Canada’s cultural capital rocks on

With a population over one million and a media machine that operates in two languages, it's a no-brainer that Montreal would rank as one of this country's busiest marketplaces.

With a population over one million and a media machine that operates in two languages, it’s a no-brainer that Montreal would rank as one of this country’s busiest marketplaces.

Almost half a decade of media mergers and acquisitions are winding down, but Canada’s culture capital is never a boring place. In fact, say some buyers, things have become even more interesting now that the players are done shuffling. Or, as LXB Communication-Marketing media director Yves Michel puts it, ‘It’s been interesting to follow the industry for the past four or five years. But now it is coming to an end and we see everybody’s cards.’


With two tongues to chatter in, it’s expected that Montreal radio would be thriving. A January move by Corus station CKOO (FM 98.5 Longueuil) to go from French rock to all news and talk has buyers a-buzz over what promises to be a more modern talk format. CKOO appears to be ramping up to take a run at the doyenne of the French talk scene, CKAC (AM 730), and has even gone as far as picking up CKAC veteran morning man Paul Arcand.

The CRTC has given the nod to an application for a new digital audio broadcasting (DAB) digital station associated with CBF-FM, allowing the digi to air weather, traffic and news. Says Hennessy & Bray Communications SVP David Bray, ‘The station marks a breakthrough in terms of DAB services, because it is a DAB-exclusive channel and it is the first of its sort on air in Canada…. I think it will set a precedent for all of Canada.’

With Cogeco expanding its network into both Sherbrooke and Trois-Rivières, and the pending launch of a new jazz station, some outlets are experiencing a high demand for their inventory in this busy market. Sell-outs, however, are rare and buyers can usually find the time they need.


The biggest talk in TV surrounds the pending move to the BBM portable people meter as a minute-by-minute method to track francophone viewing habits. How the PPM will impact clients with calendar-year commitments to broadcasters is still to be determined in some cases and it will lead to a few interesting discussions. (See ‘Will PPMs mean higher rates?’ on page 2 for more on the PPM debate.)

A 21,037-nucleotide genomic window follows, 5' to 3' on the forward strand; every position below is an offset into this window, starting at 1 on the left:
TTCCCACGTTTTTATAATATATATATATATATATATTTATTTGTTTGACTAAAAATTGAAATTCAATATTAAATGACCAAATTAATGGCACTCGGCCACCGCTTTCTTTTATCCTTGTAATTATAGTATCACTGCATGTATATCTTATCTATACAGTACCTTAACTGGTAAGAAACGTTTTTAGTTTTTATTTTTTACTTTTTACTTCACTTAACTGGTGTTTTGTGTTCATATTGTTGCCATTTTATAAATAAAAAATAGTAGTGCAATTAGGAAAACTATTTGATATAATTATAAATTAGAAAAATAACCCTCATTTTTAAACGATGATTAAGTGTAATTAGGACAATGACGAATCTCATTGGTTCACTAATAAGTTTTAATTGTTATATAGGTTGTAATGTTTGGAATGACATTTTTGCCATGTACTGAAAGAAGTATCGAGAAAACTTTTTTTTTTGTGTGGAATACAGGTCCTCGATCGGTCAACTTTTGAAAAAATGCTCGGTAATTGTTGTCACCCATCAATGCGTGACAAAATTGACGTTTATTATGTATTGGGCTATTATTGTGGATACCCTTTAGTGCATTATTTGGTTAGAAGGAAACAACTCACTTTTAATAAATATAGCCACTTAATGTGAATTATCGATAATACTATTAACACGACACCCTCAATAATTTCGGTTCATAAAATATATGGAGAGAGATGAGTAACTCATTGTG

On the screen, reality programming is the big news in Montreal. The scourge of the airwaves has hit La Belle Province like Bonhomme on payday.

TVA began the craze with the hit Star Académie – which drew a jaw-dropping three million viewers – and followed up with Occupation Double (one house full of guys, one full of girls, with the expected angst and sexual tension resulting). Star Académie 2 will hit screens this month. For its part, TQS countered with Loft Story and is making some headway of its own.

On the nation’s station, SRC is getting attention with Les Bougon, a dark comedy about a welfare family trying to beat the system. Pulling in over a million viewers an episode, the odd title is certainly capturing some buyer’s attention.

Despite the rash of hits, the fall was soft for most Quebec broadcasters. Things appear to be heating up however, with spring likely to sell out soon and the Olympics definitely having an impact on the coming fall season.


With the M&As finally over, print is a relatively quiet place to be in Montreal.

La Presse’s revamp last year has given the title some steam in its race with Le Journal for first place, but the latter still holds the Monday-to-Friday numbers solidly.

The subway papers – Transcontinental’s Métro and Quebecor’s Montréal Métropolitain – are also making some noise in their quest for reader and buyer attention. Métro is being praised by buyers for being innovative in finding solutions to advertiser needs. Métropolitain, while it has gone glossy, has yet to become a must-have for buyers.

Above ground on newsstands, some new launches have caught buyer attention in the last year. One of which is Summum (translates into something like ‘Maximum’…not Maxim), a French-language men’s mag for the 18-to-34 set. The title is published 10 times a year by Genex Communications with a print run of about 50,000.


For those willing to risk the frigid cold of a Montreal winter, outdoor can be an especially challenging medium.

Says BBDO Montreal media planning manager Kathy Gingras, ‘We have to book six months before for the 10 or 20 [prime] locations – the big boards – because there are not a lot of those in Montreal. When we book for the average location, three months in advance is fine.’

It doesn’t help that the government recently stepped in to remove some boards it deemed too close to roadways, but Gingras says inventory isn’t a problem if you’re timely.